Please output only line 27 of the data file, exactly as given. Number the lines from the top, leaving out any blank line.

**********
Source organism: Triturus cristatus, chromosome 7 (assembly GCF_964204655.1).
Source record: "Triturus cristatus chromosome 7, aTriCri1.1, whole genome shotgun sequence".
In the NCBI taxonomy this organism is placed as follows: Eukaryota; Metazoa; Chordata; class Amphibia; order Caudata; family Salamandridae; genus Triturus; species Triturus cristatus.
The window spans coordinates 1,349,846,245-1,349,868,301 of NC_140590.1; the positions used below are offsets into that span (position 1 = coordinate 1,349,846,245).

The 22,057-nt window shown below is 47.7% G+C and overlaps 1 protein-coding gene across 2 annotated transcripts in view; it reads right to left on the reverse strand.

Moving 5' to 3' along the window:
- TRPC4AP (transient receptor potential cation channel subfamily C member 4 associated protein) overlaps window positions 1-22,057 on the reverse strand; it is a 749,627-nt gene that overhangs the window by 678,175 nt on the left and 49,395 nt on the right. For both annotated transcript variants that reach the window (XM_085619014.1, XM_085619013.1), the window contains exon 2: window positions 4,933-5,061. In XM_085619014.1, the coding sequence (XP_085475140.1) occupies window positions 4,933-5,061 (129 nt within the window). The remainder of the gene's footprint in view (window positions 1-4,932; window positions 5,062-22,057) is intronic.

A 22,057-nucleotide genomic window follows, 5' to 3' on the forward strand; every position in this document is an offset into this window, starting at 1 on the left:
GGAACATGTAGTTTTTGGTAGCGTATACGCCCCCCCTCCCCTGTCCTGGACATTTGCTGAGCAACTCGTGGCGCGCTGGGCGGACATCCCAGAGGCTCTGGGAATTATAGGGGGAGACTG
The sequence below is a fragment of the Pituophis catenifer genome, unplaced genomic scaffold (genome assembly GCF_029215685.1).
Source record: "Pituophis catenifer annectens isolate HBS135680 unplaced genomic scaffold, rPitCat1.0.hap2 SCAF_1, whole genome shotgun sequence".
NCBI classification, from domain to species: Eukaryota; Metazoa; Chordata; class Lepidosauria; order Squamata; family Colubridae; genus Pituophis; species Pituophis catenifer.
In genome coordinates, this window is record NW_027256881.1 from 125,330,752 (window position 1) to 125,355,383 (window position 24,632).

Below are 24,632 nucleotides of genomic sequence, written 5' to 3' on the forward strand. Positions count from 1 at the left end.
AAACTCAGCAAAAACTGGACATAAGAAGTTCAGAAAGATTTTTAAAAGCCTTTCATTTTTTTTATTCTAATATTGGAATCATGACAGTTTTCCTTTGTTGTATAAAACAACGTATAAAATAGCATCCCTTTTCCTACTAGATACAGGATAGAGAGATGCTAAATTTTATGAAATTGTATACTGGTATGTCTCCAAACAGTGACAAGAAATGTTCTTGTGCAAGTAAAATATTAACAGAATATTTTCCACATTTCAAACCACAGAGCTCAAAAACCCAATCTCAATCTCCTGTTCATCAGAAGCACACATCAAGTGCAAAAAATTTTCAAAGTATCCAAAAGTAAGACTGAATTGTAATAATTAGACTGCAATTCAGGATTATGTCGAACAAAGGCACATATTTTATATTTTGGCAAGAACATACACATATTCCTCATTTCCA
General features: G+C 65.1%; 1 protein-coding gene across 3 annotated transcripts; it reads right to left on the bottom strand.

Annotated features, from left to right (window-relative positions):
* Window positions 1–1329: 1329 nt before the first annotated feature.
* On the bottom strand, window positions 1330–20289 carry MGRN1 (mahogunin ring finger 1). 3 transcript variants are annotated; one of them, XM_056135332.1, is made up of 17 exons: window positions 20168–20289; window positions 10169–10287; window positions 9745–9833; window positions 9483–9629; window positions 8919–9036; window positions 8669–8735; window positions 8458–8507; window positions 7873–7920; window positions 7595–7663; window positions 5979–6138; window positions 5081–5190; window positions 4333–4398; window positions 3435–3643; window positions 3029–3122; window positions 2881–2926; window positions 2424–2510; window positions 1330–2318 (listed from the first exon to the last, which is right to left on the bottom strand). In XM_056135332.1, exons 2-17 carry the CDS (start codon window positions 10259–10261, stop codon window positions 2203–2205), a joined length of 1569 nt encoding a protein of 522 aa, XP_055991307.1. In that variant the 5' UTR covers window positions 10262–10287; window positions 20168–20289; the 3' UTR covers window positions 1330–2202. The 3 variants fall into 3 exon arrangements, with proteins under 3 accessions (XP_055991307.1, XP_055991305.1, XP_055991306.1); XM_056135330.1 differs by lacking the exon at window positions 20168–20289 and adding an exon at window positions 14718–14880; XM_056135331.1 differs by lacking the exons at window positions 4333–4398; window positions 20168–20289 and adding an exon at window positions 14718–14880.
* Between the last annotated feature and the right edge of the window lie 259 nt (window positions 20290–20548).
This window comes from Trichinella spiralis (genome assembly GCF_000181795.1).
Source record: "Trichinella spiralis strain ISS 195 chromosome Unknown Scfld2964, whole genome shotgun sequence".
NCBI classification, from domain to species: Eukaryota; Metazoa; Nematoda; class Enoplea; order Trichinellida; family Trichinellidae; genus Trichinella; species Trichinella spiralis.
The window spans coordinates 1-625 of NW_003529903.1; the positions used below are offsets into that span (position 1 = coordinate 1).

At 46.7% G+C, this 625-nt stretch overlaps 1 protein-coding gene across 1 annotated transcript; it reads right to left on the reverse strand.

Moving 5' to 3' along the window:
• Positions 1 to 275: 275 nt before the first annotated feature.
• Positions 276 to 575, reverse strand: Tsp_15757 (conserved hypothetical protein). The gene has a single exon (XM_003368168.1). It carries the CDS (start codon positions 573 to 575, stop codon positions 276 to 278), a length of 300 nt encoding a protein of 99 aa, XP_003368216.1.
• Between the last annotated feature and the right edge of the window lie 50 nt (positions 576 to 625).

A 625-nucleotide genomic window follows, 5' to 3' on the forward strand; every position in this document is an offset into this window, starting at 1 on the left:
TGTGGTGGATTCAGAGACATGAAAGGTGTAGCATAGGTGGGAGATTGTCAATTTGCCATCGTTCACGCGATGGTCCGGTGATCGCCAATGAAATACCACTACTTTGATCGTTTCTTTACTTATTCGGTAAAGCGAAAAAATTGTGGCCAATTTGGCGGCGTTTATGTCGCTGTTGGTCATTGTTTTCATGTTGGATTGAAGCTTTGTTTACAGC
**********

• Positions 1 to 275: 275 nt before the first annotated feature.